Friday, July 12, 2024

Women Resisting Violence: Voices and Experiences from Latin America is an illuminating and powerful account of both the ways in which women and girls encounter violence and the bold initiatives they are developing to respond to it. 

Across Latin America, the number of femicides has grown at an alarming rate, exacerbated by the Covid-19 pandemic. Alongside has come a dramatic increase in domestic violence; loud demands over domestic workers’ rights; increased suffering from and fierce resistance to land-grabbing; increased urban violence; violent discrimination against migrants; and the relentless growth of state control over women’s reproductive rights. In Women Resisting Violence, case studies and interviews with women leaders from Latin America highlight the multiple and intersecting forms of gendered violence – where race, sexuality, socio-economic status and other markers combine to identify, discriminate against, and target women.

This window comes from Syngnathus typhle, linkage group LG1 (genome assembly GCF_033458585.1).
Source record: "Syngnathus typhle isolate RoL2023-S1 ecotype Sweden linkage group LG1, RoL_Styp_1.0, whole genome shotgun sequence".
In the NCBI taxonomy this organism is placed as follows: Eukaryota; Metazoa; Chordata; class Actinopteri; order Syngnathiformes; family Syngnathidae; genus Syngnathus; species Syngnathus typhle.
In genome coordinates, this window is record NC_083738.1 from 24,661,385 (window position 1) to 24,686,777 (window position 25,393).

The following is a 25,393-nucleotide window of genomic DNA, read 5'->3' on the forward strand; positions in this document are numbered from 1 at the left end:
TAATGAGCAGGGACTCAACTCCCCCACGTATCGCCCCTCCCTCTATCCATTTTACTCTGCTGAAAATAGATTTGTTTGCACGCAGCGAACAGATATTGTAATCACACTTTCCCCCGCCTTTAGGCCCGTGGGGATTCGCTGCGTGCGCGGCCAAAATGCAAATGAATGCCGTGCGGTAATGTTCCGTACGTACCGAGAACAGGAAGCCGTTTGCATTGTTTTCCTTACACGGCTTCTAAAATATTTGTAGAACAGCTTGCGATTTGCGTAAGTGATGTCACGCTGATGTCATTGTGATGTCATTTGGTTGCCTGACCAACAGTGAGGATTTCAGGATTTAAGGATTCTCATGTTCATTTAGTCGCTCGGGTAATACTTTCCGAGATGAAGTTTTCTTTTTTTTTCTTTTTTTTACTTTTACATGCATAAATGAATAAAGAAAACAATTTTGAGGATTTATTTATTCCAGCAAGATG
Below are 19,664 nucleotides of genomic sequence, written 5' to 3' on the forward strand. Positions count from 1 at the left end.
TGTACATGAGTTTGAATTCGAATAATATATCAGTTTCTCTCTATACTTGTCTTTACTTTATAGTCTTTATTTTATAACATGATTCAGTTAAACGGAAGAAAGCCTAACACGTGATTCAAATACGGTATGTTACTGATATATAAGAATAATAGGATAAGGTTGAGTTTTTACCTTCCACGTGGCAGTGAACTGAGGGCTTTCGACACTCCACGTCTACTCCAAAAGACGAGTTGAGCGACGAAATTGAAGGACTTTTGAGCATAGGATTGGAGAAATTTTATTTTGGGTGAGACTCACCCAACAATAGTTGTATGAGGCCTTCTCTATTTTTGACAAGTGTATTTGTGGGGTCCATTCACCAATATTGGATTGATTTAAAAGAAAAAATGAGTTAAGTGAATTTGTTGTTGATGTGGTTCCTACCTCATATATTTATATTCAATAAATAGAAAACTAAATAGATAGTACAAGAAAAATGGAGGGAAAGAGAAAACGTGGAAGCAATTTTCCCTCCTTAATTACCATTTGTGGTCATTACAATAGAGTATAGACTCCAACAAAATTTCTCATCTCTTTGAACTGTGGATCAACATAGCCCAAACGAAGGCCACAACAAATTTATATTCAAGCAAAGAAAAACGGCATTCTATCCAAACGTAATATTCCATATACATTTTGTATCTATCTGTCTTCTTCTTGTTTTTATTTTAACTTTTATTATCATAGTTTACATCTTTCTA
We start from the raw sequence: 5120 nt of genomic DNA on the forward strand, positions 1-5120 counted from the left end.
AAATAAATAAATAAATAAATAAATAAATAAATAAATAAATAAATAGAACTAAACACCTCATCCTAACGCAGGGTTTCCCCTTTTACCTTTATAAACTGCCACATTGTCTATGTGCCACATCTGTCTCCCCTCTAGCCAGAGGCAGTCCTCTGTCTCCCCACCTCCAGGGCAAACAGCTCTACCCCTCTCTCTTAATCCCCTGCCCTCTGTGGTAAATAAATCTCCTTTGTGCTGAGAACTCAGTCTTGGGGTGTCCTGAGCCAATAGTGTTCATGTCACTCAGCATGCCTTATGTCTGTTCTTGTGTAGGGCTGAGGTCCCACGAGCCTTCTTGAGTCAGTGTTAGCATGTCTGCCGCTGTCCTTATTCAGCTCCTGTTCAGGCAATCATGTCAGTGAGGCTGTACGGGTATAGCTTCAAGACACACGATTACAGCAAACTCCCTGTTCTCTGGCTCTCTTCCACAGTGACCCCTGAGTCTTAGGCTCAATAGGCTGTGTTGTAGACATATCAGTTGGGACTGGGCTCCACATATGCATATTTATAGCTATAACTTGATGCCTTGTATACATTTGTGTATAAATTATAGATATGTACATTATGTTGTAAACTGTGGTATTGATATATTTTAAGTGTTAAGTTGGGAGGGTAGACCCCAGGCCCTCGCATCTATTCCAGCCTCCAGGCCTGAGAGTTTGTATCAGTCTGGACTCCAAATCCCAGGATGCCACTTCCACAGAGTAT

Collecting a chain of voices, we focus on these women’s inspirational strategies for transforming communities and influencing international laws. Their testimonies underline the importance of culture, commemoration, and the arts in consolidating and amplifying active resistance. 

Women’s voices are loud and clear: gendered and intersectional violence is rampant in Latin America, but women are pushing back. As the Mexican proverb boldly states, ‘They wanted to bury us, but they didn’t know we were seeds.’

Praise for 'Women Resisting Violence'